All-around awesome guy Andrew Neal has released the result of his project in recent months: a new music app that will be coming soon to CyanogenMod 9. The good news is that you can download it now, before it's merged, and install it on your device. The (pretty major) bad news: it's only available for phones running Ice Cream Sandwich. So unless you've got a Galaxy Nexus, ICS-running Nexus S, or any phone rocking CM9, you're pretty much S.O.L.
Yesterday, Nvidia's CEO announced that the Ice Cream Sandwich (that's Android 4.0 for those of you new to the game) update for the quad-core Asus Transformer Prime would begin rolling out immediately. Sure enough, users started receiving the update, and we managed to snag and host the OTA ourselves (as well as help you prevent it from breaking root). For most, the update brought everything you'd expect from the hot new version of Android: even smoother, snappier performance, sleeker transitions, and various other perks.
Update: I had the wrong poll displayed for about an hour after posting. Sorry everyone - correct poll is live!
Let's face it: when Android first officially dropped, it was ugly as hell and not exactly designed with non-techies in mind. But as we've seen in the past 3 years (and a few months) since then, things have come a long way (albeit gradually at first) - the look, feel, and usability of vanilla Android became a major focus in the last year or so, especially with Gingerbread (2.3), Honeycomb(3.0), and Ice Cream Sandwich (4.0). Read More
In tablets, having buttons on-screen rather than built into the body is standard operating procedure. On phones, however, there's really only one that eschews physical buttons for software, and that's the Galaxy Nexus. Still fuzzy on what I mean? Take a look at the comparison shot below, lifted from our review of the Galaxy Nexus:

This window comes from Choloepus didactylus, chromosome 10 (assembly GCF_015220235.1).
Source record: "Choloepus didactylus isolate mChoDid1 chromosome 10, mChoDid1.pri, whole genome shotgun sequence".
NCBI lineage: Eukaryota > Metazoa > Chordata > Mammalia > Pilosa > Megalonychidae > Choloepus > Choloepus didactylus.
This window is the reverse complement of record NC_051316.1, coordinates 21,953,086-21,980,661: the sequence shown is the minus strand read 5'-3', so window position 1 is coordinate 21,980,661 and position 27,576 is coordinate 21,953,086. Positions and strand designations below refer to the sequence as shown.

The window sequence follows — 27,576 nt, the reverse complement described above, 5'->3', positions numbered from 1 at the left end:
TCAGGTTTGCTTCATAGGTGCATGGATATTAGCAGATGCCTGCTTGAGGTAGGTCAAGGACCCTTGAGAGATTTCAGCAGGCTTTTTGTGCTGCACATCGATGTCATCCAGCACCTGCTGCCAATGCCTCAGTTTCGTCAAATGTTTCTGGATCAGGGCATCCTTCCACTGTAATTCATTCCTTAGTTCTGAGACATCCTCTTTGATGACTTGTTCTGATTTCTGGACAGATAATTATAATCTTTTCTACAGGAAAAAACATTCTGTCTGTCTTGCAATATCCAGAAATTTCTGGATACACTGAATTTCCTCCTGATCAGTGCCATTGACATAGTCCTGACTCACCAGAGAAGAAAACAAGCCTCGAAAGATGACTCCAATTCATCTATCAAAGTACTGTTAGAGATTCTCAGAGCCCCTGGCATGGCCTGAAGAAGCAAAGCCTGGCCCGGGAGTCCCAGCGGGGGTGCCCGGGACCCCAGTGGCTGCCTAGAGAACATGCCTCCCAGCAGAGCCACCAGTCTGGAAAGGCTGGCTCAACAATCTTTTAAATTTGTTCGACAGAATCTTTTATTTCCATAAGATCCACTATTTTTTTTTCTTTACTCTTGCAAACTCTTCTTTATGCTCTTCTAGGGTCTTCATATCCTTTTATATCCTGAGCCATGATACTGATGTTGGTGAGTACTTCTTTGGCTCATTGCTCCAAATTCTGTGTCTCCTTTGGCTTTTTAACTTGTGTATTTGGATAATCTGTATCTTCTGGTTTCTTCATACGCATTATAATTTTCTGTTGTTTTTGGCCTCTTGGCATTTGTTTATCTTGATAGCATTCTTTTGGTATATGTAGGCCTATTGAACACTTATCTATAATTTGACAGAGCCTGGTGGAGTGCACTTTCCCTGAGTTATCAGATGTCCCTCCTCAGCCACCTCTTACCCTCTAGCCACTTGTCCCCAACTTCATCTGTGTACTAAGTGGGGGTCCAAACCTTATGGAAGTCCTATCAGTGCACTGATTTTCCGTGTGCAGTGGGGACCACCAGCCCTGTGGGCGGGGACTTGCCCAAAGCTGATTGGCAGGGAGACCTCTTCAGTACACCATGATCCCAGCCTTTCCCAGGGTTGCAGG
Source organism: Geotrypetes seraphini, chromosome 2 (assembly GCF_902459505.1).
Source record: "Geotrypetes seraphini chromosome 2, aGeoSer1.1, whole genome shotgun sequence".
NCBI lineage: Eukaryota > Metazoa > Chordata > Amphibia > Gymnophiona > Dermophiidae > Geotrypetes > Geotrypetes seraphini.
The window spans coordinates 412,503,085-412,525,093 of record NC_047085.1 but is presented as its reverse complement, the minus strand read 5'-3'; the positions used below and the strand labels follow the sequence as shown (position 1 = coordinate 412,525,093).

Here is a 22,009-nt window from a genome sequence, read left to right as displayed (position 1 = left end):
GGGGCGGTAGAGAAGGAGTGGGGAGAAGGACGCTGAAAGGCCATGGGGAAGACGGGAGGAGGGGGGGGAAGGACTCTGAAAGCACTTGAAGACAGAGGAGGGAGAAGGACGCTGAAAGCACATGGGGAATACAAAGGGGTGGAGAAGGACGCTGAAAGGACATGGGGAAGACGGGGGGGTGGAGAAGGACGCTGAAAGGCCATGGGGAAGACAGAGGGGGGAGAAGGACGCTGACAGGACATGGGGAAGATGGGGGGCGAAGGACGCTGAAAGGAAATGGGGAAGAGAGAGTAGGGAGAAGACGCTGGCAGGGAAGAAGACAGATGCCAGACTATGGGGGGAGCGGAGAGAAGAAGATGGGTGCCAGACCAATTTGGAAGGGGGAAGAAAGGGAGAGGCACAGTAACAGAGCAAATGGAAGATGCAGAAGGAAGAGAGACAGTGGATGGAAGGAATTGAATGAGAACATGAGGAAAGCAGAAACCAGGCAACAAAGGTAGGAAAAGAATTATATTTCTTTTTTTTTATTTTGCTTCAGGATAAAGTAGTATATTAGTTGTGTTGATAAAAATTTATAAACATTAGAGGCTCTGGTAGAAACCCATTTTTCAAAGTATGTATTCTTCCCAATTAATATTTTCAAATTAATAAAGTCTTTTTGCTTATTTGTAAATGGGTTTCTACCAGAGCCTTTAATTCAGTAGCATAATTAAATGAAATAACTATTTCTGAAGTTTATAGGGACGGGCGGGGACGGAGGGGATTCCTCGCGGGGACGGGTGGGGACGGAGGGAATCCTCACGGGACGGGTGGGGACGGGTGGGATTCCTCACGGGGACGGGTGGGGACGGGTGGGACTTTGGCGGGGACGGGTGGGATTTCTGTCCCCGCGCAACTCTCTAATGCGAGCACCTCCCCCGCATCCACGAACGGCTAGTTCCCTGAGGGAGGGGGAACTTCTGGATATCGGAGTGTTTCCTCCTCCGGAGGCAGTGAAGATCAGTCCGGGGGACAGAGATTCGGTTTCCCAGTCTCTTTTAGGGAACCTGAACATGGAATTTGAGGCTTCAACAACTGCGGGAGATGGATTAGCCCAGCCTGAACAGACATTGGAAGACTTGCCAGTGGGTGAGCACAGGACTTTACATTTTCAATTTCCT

On the left, the Galaxy Nexus, with its three software buttons displayed on-screen.
In a major "Surprise!" moment, Huawei has officially released what looks to be a demo build of Ice Cream Sandwich (Android 4.0) for the Honor (model number U8860). Details are incredibly light at the moment, since all we're really going on here is a product support page that's been Google Translated from Chinese to English and contains next to no information:
According to the poster at XDA, the posted update is actually just a "demo" (beta?) and not the final version.
Whew... it's certainly been an exciting week in the world of Android, hasn't it? Arguably the most anticipated update to the OS yet was finally officially revealed to the world, and it managed to meet - and exceed - virtually all of our expectations. For a quick run-down of the major changes, check out Cameron's primer or browse through the plethora of ICS posts from the last few days.
The next Nexus device, at least unofficially dubbed the Prime, has been very highly anticipated, especially as the scheduled reveal (originally October 11th) neared. Unfortunately, the announcement has been postponed due to the passing of Steve Jobs, and is now reportedly scheduled for October 27.
The Prime is rumored to pack some serious power, packing anything from a 1.2 - 1.5 GHz dual-core CPU, a high-end 5MP-8MP camera, 1GB of RAM, a fairly large (4.3" - 4.65") screen packing a 1280x720 resolution, and perhaps most notably, will usher in the next iteration of Android, Ice Cream Sandwich (ICS).
We've been hearing about the Nexus Prime for months now, but things have really been heating up in the past week or so: first, Samsung released an official teaser trailer about the event and gave us a glimpse of the device's side profile. And yesterday, we had two conflictingsets of specs "leak out" (though obviously neither was confirmed). Finally, the official AndroidDevelopers YouTube account put up a video called "Android ICS Launch," set to stream during the Samsung Unpacked event in which the Prime and ICS were set to be revealed.
Google I/O 2011 is all wrapped up, and boy was it eventful. In case you missed them the first go-round, we provided a handy-dandy list (with videos embedded) of the keynotes and Android sessions from both the first and second day. The first keynote, especially, was really quite fascinating and provided a good review of where Android is headed.